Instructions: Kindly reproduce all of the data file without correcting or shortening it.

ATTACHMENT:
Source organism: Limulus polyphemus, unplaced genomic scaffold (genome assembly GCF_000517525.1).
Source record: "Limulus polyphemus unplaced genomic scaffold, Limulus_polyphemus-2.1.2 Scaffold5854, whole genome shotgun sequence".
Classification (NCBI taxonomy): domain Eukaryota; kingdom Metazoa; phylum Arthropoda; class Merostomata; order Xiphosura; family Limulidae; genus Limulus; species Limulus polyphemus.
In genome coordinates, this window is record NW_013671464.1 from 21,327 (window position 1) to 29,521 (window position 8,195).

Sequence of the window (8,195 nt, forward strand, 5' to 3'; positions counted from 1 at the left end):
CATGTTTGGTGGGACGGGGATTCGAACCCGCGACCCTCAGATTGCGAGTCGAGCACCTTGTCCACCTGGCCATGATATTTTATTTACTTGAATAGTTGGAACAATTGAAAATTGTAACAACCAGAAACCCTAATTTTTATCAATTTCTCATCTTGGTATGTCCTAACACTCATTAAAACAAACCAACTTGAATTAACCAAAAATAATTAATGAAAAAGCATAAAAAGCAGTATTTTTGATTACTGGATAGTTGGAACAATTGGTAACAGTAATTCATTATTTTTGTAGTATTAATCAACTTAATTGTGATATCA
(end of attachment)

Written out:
Source organism: Limulus polyphemus, unplaced genomic scaffold (genome assembly GCF_000517525.1).
Source record: "Limulus polyphemus unplaced genomic scaffold, Limulus_polyphemus-2.1.2 Scaffold5854, whole genome shotgun sequence".
Classification (NCBI taxonomy): domain Eukaryota; kingdom Metazoa; phylum Arthropoda; class Merostomata; order Xiphosura; family Limulidae; genus Limulus; species Limulus polyphemus.
In genome coordinates, this window is record NW_013671464.1 from 21,327 (window position 1) to 29,521 (window position 8,195).

Sequence of the window (8,195 nt, forward strand, 5' to 3'; positions counted from 1 at the left end):
CATGTTTGGTGGGACGGGGATTCGAACCCGCGACCCTCAGATTGCGAGTCGAGCACCTTGTCCACCTGGCCATGATATTTTATTTACTTGAATAGTTGGAACAATTGAAAATTGTAACAACCAGAAACCCTAATTTTTATCAATTTCTCATCTTGGTATGTCCTAACACTCATTAAAACAAACCAACTTGAATTAACCAAAAATAATTAATGAAAAAGCATAAAAAGCAGTATTTTTGATTACTGGATAGTTGGAACAATTGGTAACAGTAATTCATTATTTTTGTAGTATTAATCAACTTAATTGTGATATCA